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Borrow 1 million at 1.3%
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John Burns
Posted 11/8/2012 10:07 (#2685700 - in reply to #2684082)
Subject: RE: Borrow 1 million at 1.3%

Pittsburg, Kansas

Ok till the value of the collateral drops below maintenance level and they call up with a margin call.

We as farmers are used to long term land loans where as long as the payments are being made, the value of the collateral is not being worried about. Or even shorter term loans, the collateral is only looked at when the loan is initiated or when additional funds are drawn.

On an account like that, collateral is looked at daily. If the value of the collateral in the account goes down, the amount they will loan against goes down. Also they can change the rules any time they want (unless there is special provisions in the deal where they say they will not). For example, say you have $100k worth of GM stock and that asset is what is being used to collateralize the loan. The price of GM stock goes in the tank (It did) and all of the sudden your loan is under collateralized. As soon as the value of the collateral is under the value required to maintain the loan, there is a margin call to make up the difference.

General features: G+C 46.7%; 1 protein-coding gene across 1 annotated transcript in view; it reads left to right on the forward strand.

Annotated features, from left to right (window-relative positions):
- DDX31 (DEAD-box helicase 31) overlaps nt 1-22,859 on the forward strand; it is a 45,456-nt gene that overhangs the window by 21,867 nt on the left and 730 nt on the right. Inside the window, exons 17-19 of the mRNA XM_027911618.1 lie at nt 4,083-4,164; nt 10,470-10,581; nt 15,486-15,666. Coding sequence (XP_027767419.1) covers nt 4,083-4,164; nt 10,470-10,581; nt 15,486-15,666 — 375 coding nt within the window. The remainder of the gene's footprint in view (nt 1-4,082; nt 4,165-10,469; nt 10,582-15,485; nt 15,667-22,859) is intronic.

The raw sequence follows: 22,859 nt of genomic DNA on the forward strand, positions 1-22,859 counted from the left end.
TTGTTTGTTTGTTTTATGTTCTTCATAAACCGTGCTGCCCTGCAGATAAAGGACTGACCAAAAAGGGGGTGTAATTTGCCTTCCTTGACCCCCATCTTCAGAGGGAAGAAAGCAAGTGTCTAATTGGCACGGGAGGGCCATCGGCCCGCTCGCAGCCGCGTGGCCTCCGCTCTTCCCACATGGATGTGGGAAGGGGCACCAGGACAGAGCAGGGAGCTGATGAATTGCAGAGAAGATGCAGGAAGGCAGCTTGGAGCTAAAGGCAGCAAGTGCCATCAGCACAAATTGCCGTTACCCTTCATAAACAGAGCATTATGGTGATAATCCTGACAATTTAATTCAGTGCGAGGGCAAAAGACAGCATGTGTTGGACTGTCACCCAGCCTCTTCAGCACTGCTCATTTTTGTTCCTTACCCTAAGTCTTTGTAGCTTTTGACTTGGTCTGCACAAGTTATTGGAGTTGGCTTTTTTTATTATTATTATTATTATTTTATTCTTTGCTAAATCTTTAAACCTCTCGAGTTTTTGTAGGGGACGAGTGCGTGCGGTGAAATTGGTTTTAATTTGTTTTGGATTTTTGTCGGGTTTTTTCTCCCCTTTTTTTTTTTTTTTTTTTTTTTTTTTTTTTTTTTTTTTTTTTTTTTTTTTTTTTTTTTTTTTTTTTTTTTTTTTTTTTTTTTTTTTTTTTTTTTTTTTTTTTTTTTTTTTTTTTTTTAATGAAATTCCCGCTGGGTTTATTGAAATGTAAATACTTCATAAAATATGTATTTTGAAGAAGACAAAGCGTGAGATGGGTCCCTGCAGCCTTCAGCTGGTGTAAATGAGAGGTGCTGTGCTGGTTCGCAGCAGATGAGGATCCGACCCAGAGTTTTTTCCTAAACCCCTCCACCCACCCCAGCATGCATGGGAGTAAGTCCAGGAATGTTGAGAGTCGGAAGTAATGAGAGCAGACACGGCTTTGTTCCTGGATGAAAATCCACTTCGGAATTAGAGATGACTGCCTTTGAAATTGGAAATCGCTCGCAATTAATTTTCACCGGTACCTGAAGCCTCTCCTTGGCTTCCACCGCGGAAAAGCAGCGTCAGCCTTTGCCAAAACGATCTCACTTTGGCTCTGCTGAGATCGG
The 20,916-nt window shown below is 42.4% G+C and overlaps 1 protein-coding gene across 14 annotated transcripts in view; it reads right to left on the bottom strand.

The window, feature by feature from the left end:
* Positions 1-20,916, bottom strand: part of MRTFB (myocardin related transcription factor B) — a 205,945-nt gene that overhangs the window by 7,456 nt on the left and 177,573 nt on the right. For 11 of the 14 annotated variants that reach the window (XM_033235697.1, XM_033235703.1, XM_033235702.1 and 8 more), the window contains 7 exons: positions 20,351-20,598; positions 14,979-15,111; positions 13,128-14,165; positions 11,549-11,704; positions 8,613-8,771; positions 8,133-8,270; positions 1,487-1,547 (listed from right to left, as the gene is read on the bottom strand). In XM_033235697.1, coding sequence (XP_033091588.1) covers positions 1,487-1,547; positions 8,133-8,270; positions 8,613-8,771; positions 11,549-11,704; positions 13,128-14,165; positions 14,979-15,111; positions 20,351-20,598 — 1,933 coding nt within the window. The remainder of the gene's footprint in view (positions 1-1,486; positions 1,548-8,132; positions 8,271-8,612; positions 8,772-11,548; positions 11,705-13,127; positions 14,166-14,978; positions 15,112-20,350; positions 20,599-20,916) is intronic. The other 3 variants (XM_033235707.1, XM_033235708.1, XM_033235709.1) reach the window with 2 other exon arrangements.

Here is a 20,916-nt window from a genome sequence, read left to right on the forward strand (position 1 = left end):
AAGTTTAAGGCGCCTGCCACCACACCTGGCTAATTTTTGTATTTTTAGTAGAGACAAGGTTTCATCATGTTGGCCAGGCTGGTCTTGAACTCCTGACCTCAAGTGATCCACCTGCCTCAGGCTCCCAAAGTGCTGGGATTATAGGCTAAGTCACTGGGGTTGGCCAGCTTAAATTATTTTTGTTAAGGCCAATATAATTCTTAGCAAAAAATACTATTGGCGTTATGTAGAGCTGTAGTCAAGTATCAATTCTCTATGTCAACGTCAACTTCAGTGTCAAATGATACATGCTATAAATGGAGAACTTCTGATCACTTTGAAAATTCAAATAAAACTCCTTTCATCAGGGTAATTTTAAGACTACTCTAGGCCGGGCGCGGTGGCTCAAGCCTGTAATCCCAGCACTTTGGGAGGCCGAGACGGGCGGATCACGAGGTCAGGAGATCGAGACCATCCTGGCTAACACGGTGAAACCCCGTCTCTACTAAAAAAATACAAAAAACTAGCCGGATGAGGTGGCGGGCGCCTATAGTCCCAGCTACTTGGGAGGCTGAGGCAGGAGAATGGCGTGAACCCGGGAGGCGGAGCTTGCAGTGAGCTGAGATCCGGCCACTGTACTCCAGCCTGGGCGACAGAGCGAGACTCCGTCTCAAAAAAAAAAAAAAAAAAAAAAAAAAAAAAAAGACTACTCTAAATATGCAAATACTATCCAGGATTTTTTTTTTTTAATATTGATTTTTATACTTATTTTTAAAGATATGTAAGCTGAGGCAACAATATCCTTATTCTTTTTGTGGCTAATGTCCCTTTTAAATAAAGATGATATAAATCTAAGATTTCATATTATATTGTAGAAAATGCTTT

Leverage works great as long as everything is going up. When it all comes crashing down it is a bitch. Those type of accounts and loans are marked to market every single day the markets are open. If you don't have the cash to pony up, they sell you out of some of your positions. That usually will be at the very worst time to sell.

I have used margin loans in my personal savings brokerage account a few times when I needed quick cash. But I always keep it under about 10% of the account value to be very conservative. I had an account that was at 20% margin many years ago right before "Black Monday" (or was it black Thursday???) and got a nasty margin call. I paid it and added some more so I would not get another call and stuck with my positions. A year or two later I ended up back even and then the next year up a big bunch. The point is, I was able to stick with my position and it eventually turned out all right. Had I not been able to make the margin call, they would have sold assets out to meet margin requirements and sold me out at the very worst time. Worse yet, I was holding a bunch of small caps and they would have been terrible timing to have been forced to sell them. Some of them had no margin-able value (there were not accepted as collateral). I learned a lot about investing that year. LOL


Edited by John Burns 11/8/2012 10:10
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